Each boy, despite wearing the “Free the Nipple Shirt,” have in some way shown that they only do it for female attention and nothing more.

One only cares about his pleasure during hookups. Another told Joey to “cover up so he could focus during science class.” The third sat and watched as the other two sexually assaulted Joey. 

Joey’s sexual assault begged the question for many teens and millenials: If a woman is openly comfortable with her sexuality, does she deserve to be raped? Joey wears revealing clothing to school, smokes cigarettes, brings a toy around her friends as a joke, and hooks up with boys as much as many teenage boys do with girls. Does she deserve it?

Much of the show revolves around Joey, and the show offers a gloss of diversity while still placing the white woman’s story at the forefront. The other four characters seem to have more going on in terms of actual struggles outside of the school’s dress code and divorced parents. However, with the focus coming off of Joey as the season continues, there is hope for true diversity to shine through. 

Despite Joey’s uninspiring story for most of season one, she redeems herself in one of the richest moments of character development I’ve seen in a coming of age show.  Everyone has their reckoning, and as unsettling as Joey’s was, it allows her to let go of Grand Army High School and start anew.

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It was refreshing seeing a character like Dominique on screen. I could relate to her in many ways as a black woman in traditionally white spaces. She never let anyone push her down, and she still found ways to laugh in the midst of the chaos.”

Dominique Pierre

Dominique, an intelligent and fiery woman, seems like your average teenager. She and her friends have fun and crack jokes. Her friends try to encourage Dom to go after her crush John Ellis, a local activist at their school. However, Dominique and her Creole family deal with constant poverty that only gets worse and seems like there’s no honest way out.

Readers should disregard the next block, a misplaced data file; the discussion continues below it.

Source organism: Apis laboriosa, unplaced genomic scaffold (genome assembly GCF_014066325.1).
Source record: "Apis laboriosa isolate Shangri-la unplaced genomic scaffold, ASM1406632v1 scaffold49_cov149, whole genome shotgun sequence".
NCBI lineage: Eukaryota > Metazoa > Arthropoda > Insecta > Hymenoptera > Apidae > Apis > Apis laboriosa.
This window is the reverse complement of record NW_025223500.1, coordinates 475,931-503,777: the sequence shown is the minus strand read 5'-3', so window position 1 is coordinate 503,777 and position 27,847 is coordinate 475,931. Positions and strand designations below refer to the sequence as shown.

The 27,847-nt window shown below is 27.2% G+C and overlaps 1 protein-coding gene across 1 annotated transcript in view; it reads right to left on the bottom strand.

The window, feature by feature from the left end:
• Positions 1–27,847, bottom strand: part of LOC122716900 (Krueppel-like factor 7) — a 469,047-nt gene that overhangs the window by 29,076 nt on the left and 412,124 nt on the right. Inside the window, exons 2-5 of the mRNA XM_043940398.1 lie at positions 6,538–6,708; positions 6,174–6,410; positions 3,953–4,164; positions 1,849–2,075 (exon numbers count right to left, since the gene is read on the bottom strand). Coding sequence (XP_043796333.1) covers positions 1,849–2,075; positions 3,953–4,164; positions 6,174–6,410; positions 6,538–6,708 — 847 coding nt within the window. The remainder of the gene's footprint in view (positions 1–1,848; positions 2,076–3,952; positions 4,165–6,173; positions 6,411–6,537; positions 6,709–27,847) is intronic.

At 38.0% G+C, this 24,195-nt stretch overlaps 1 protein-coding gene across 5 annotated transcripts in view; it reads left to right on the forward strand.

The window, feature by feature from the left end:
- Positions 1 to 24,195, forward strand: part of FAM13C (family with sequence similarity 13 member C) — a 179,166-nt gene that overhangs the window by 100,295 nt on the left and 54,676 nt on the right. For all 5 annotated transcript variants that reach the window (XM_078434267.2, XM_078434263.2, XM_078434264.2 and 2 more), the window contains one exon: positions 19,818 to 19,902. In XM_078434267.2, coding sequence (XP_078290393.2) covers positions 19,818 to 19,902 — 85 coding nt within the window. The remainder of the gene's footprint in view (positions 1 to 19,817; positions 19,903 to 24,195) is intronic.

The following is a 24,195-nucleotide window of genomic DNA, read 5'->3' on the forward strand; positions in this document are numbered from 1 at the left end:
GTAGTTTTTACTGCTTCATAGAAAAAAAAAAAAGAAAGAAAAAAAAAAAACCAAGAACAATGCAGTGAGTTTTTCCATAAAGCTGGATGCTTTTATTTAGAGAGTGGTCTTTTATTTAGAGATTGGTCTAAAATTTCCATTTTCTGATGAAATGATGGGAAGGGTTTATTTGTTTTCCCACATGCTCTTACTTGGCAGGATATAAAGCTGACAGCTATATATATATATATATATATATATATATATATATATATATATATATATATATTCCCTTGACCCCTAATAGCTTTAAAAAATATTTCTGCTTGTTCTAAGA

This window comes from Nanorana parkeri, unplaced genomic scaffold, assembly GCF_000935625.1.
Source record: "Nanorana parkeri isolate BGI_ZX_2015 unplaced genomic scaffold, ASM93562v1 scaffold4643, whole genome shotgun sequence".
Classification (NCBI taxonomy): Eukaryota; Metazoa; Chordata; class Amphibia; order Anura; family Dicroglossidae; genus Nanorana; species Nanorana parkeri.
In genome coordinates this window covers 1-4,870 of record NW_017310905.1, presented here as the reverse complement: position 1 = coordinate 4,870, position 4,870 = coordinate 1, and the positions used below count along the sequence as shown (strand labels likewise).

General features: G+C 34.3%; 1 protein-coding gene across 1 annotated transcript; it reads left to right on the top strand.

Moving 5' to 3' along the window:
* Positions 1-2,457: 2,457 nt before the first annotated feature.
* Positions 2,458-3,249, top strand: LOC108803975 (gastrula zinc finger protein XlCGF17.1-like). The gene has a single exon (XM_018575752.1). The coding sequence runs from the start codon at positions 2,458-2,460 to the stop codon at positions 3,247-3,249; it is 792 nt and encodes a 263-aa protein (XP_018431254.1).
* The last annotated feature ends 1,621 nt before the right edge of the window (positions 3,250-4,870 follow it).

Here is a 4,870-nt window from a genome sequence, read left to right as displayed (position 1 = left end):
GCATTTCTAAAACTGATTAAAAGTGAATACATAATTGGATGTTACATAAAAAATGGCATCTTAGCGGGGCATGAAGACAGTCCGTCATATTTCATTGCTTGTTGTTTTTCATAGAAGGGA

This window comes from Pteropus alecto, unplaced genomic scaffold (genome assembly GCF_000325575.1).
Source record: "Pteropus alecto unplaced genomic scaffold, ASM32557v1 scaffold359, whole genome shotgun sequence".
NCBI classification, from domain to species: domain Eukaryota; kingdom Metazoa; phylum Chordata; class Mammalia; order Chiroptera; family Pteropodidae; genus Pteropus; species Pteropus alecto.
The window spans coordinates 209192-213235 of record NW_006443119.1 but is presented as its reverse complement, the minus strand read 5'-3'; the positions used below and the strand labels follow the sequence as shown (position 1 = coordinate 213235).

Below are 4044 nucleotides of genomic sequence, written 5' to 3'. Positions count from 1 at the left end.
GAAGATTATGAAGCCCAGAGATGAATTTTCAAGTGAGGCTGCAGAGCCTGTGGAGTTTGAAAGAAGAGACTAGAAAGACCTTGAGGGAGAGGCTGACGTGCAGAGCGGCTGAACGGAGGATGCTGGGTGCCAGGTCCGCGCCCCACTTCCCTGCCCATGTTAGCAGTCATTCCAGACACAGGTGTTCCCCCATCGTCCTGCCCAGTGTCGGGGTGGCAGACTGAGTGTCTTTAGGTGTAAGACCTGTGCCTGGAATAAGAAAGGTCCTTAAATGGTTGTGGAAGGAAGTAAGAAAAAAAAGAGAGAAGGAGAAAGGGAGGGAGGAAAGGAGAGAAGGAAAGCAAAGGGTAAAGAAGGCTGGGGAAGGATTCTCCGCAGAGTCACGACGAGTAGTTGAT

Dominique’s character is one of the best on the show, as she is the most hard- working person on the show. She does hair, sells her own hair products, stays up in the late hours of the night completing homework and skipping parties just to make everything work. Dominique goes through more than a high school student ever should.

Poverty has always been a major storytelling point when there’s a black character. Dominique is no stranger to it. Her family considers having her marry a Hatian man for $10,000 so he can receive his green card. Her family can barely afford to cover all their groceries at Target. Her crush comes over, and she has to worry about her apartment being nowhere near as nice as his house. She goes to braid hair at homes where “gap years” and “summer trips” are commonplace. Despite all this, Dominique never fell into the stereotypical role of “strong bitter black girl ready to hustle and fight.” Dominique could freak out when her crush called her. She could laugh and make jokes with her friends on her way to and from school. She can let her hair down, be silly and be a normal teenage girl.

It was refreshing seeing a character like Dominique on screen. I could relate to her in many ways as a black woman in traditionally white spaces. She never let anyone push her down, and she still found ways to laugh in the midst of the chaos. Black girls, especially black teens, deserve to see more Dominiques on their screens.

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Leila wants attention. From her peers, her parents, the boys at school, everyone… One thing is clear: Leila’s about to receive all the attention she wants – maybe too much.”

Leila Kwan Zimmer

*Sigh*. Where do I start with this character? 

Leila is, for lack of a better term, a hot mess. She falls into the senior trap, ditches her best friend Rachel for upperclassmen and essentially looks for attention in all the wrong places. 

Her parents never raised her around a specific identifier or culture, leading to her identity crisis for most of the season. She was adopted from China as a baby, but has no roots tied back to her homeland, and her white parents are Jewish but not overly religious, leaving her with no real community of support.